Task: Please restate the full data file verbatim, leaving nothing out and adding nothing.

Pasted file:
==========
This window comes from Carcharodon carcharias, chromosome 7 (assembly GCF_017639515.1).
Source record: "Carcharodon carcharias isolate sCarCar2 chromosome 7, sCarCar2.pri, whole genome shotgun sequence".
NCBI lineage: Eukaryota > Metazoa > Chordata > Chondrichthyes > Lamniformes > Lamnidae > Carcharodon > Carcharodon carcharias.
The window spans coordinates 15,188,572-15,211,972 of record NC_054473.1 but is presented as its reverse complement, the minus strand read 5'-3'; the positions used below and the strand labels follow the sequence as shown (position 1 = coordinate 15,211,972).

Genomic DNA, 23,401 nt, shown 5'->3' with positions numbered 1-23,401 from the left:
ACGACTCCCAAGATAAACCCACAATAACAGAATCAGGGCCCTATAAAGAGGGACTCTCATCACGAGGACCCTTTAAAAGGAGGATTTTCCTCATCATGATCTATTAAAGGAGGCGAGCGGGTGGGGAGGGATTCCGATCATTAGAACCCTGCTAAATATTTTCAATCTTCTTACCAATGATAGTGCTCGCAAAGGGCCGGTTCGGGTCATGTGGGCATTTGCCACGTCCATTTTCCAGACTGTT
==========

This window comes from Carcharodon carcharias, chromosome 7 (assembly GCF_017639515.1).
Source record: "Carcharodon carcharias isolate sCarCar2 chromosome 7, sCarCar2.pri, whole genome shotgun sequence".
NCBI lineage: Eukaryota > Metazoa > Chordata > Chondrichthyes > Lamniformes > Lamnidae > Carcharodon > Carcharodon carcharias.
The window spans coordinates 15,188,572-15,211,972 of record NC_054473.1 but is presented as its reverse complement, the minus strand read 5'-3'; the positions used below and the strand labels follow the sequence as shown (position 1 = coordinate 15,211,972).

Genomic DNA, 23,401 nt, shown 5'->3' with positions numbered 1-23,401 from the left:
ACGACTCCCAAGATAAACCCACAATAACAGAATCAGGGCCCTATAAAGAGGGACTCTCATCACGAGGACCCTTTAAAAGGAGGATTTTCCTCATCATGATCTATTAAAGGAGGCGAGCGGGTGGGGAGGGATTCCGATCATTAGAACCCTGCTAAATATTTTCAATCTTCTTACCAATGATAGTGCTCGCAAAGGGCCGGTTCGGGTCATGTGGGCATTTGCCACGTCCATTTTCCAGACTGTT